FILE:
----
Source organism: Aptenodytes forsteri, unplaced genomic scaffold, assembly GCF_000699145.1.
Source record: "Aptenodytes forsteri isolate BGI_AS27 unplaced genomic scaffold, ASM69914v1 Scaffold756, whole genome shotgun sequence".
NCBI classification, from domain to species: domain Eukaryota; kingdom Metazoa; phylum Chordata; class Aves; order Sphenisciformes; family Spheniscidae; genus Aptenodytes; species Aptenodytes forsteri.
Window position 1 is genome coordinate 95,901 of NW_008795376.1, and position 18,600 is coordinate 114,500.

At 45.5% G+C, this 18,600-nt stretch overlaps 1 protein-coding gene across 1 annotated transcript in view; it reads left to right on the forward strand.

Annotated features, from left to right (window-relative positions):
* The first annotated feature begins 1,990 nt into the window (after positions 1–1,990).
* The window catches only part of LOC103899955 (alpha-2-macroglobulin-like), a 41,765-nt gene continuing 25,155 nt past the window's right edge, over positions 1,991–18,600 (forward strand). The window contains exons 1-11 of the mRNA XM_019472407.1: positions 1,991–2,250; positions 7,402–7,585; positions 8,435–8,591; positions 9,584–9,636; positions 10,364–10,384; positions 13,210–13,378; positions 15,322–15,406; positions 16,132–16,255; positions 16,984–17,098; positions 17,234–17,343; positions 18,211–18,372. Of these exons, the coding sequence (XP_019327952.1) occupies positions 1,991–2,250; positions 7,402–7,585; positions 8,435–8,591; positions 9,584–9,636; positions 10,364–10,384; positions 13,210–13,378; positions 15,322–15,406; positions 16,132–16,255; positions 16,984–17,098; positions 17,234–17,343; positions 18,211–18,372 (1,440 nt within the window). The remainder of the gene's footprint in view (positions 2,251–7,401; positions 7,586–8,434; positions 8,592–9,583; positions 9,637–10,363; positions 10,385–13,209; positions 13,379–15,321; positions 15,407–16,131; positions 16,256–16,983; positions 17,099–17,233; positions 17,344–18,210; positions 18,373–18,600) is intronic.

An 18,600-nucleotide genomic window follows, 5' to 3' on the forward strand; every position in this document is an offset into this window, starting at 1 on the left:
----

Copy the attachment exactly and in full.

Source organism: Aptenodytes forsteri, unplaced genomic scaffold, assembly GCF_000699145.1.
Source record: "Aptenodytes forsteri isolate BGI_AS27 unplaced genomic scaffold, ASM69914v1 Scaffold756, whole genome shotgun sequence".
NCBI classification, from domain to species: domain Eukaryota; kingdom Metazoa; phylum Chordata; class Aves; order Sphenisciformes; family Spheniscidae; genus Aptenodytes; species Aptenodytes forsteri.
Window position 1 is genome coordinate 95,901 of NW_008795376.1, and position 18,600 is coordinate 114,500.

At 45.5% G+C, this 18,600-nt stretch overlaps 1 protein-coding gene across 1 annotated transcript in view; it reads left to right on the forward strand.

Annotated features, from left to right (window-relative positions):
* The first annotated feature begins 1,990 nt into the window (after positions 1–1,990).
* The window catches only part of LOC103899955 (alpha-2-macroglobulin-like), a 41,765-nt gene continuing 25,155 nt past the window's right edge, over positions 1,991–18,600 (forward strand). The window contains exons 1-11 of the mRNA XM_019472407.1: positions 1,991–2,250; positions 7,402–7,585; positions 8,435–8,591; positions 9,584–9,636; positions 10,364–10,384; positions 13,210–13,378; positions 15,322–15,406; positions 16,132–16,255; positions 16,984–17,098; positions 17,234–17,343; positions 18,211–18,372. Of these exons, the coding sequence (XP_019327952.1) occupies positions 1,991–2,250; positions 7,402–7,585; positions 8,435–8,591; positions 9,584–9,636; positions 10,364–10,384; positions 13,210–13,378; positions 15,322–15,406; positions 16,132–16,255; positions 16,984–17,098; positions 17,234–17,343; positions 18,211–18,372 (1,440 nt within the window). The remainder of the gene's footprint in view (positions 2,251–7,401; positions 7,586–8,434; positions 8,592–9,583; positions 9,637–10,363; positions 10,385–13,209; positions 13,379–15,321; positions 15,407–16,131; positions 16,256–16,983; positions 17,099–17,233; positions 17,344–18,210; positions 18,373–18,600) is intronic.

An 18,600-nucleotide genomic window follows, 5' to 3' on the forward strand; every position in this document is an offset into this window, starting at 1 on the left: